As a holistic nutritionist, a lot of my suggestions are incredibly unglamorous and feel like such a chore. In a world of quick fixes and fancy solutions, drinking water and eating vegetables – two suggestions that are seriously life changing – trigger eye rolls and sighs of exasperation.
My former self finds this advice too simple to be the solution and questions if they will make a difference or are even necessary. I promise you that if I’m recommending something, it’s important and valuable. While the content I share is mostly in support of implementing this boring-but-necessary advice, I will always let you know when my advice falls into the cherry-on-top category and isn’t absolutely essential.
Food journaling falls into the boring-but-necessary category so I wrote this post to make you value it enough to prioritize this habit. You may have heard about food journaling but are unsure what it entails. I break down everything that is required to successfully complete one. I also share some ways to make it easier and more likely to do.
Food journaling provides valuable, insightful information that you may not discover otherwise. And the good news is that it is one of the few habits I recommend that are not meant to last forever! I encourage you to complete at least one week but longer is commonly required if you have been in chronic pain for years.
Brings awareness to your food choices and eating
Becoming aware or conscious of your eating is a vital first step to recovering your health and eliminating symptoms such as headaches. This awareness is crucial because we all make various assumptions about our diet including what does or doesn’t work for us as well as what we eat and how often we eat certain foods. It also forces us to be mindful of our choices.
Get honest with yourself – otherwise there is no point
Remember that your food journal is not for anyone’s eyes but your own unless you are working with a practitioner (who isn’t judging you btw) and they will only be able to help you best if you are honest. Write down every single gulp and bite from everything including drinks such as lattes and water and snacks or treats such as nuts, bars, chips and chocolate.
Don’t wait until the end of the day to write everything down
I get this part seems like a nuisance but, speaking from experience, I promise you will forget things and it’s these little things (like a piece of this and a bite of that) that add up to big reasons why you aren’t seeing the results you want. Use your phone (notes or app) or keep a cute, little notebook on you. You may start with snapping a picture of everything you eat, if writing it down feels too overwhelming. However, recognize that you will ultimately need to know every single ingredient you consume if you want to truly discover why you are in pain or continue to suffer from chronic headaches.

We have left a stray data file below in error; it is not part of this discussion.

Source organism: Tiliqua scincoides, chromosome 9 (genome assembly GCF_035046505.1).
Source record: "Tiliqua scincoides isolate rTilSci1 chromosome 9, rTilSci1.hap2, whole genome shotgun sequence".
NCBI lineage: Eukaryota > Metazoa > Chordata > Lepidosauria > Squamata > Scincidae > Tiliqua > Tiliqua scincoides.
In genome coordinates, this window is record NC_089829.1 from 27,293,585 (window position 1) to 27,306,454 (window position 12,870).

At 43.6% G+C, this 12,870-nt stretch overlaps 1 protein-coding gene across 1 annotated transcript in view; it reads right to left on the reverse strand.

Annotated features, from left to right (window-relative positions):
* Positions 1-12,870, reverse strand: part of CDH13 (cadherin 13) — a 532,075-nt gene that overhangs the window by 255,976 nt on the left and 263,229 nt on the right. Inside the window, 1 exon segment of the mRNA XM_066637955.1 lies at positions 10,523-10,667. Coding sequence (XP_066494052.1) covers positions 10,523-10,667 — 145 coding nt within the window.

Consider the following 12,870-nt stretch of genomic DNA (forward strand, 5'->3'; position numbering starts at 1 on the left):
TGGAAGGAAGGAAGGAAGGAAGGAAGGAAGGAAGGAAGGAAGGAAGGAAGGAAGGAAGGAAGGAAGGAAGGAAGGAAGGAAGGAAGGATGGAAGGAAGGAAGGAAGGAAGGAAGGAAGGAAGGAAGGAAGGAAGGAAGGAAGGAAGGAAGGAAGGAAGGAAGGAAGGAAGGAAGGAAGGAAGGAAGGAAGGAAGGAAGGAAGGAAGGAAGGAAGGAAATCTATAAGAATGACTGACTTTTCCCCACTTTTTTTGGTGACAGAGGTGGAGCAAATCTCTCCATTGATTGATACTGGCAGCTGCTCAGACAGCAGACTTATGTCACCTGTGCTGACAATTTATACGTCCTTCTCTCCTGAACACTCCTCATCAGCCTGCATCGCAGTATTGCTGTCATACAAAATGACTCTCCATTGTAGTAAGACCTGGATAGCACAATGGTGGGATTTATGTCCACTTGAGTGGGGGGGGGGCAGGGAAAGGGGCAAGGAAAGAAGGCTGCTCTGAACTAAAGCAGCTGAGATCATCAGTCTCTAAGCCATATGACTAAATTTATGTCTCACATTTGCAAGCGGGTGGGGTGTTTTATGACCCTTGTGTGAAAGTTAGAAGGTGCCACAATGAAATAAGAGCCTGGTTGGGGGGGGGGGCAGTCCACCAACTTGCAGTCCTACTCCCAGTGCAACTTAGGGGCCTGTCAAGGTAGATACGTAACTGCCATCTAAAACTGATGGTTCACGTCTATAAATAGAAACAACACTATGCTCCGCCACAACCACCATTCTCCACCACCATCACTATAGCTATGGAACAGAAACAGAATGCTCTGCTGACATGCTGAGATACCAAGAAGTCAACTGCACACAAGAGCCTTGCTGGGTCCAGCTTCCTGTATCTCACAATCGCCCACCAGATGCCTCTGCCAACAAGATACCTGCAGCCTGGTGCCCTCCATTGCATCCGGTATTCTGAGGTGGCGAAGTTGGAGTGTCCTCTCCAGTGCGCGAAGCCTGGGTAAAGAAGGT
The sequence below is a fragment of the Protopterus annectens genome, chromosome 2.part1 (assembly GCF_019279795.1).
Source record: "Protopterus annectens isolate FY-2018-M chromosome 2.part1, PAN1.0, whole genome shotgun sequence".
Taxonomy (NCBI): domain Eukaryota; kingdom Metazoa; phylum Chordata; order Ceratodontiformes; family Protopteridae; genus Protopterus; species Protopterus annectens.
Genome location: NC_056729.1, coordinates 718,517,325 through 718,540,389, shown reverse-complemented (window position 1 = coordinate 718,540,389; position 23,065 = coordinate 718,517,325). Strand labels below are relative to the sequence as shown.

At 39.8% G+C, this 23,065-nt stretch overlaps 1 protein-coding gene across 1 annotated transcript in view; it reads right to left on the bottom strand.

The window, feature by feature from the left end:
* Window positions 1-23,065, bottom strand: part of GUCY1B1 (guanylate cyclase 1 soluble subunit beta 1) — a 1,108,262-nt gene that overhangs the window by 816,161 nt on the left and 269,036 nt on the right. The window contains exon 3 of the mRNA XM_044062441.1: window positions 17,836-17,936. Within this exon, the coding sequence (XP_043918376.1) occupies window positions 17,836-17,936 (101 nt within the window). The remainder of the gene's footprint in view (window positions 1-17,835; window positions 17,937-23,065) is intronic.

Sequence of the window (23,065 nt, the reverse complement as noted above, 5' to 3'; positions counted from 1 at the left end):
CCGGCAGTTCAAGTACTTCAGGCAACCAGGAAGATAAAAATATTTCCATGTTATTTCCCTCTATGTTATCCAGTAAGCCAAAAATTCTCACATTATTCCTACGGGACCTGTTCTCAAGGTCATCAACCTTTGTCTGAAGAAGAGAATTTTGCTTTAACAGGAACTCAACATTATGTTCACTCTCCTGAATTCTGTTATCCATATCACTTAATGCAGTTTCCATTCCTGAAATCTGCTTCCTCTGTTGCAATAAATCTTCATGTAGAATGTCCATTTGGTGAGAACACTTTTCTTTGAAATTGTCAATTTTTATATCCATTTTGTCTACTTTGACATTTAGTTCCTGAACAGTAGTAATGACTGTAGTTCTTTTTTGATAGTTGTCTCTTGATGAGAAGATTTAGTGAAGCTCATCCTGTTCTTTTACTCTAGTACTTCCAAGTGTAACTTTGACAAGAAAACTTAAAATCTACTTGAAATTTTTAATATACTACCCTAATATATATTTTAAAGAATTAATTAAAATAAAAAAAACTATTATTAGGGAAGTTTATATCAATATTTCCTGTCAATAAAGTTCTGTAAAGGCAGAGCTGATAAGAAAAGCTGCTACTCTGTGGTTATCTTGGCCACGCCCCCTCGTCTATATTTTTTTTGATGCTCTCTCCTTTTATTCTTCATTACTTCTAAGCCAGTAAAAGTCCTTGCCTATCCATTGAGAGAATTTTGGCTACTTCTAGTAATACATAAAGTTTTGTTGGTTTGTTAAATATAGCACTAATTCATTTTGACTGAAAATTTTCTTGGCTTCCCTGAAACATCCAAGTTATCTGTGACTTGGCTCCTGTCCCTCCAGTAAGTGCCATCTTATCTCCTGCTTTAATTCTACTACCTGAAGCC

Keep track of time
Writing down when you eat can be very insightful to how troublesome times like emotions or physical imbalances trigger pain. This can be anything from confrontations to celebrations to your cycle and they may help you gain knowledge about yourself. This way you can become better prepared for what to do in these situations in the future or guide your healing protocol towards something more suitable.
Log your poops
No, this isn’t TMI. And your food journal is not reserved solely for food! Your bowel movements are a key indicator of your health so it is important to track them. You should aim for 2-3 BMs per day and don’t forget to look in the bowl. Read this post for what your poops should like.
Don’t forget about symptoms
Beyond your BMs, make sure to list physical symptoms like bloating or constipation and emotional symptoms like irritability, anxiety, or mental fatigue. Also note if you ate because of an emotion – not to judge yourself but solely to bring awareness to your eating habits.
I completed a food journal for the entirety of my elimination diet (yes, it looked as if I was writing a manuscript) and it would have been impossible to pinpoint my food sensitivities without it – rendering the process incredibly less useful.
You may think you are eating a certain way and realize from your journal that you eat more of this and less of that than you previously thought, which is incredibly eye-opening.
A food journal is exceptionally vital, but remember that its purpose is not to promote competition with yourself or comparison with others. It is a necessary tool to help you uncover your hidden food sensitivities so that you can finally find relief from pain.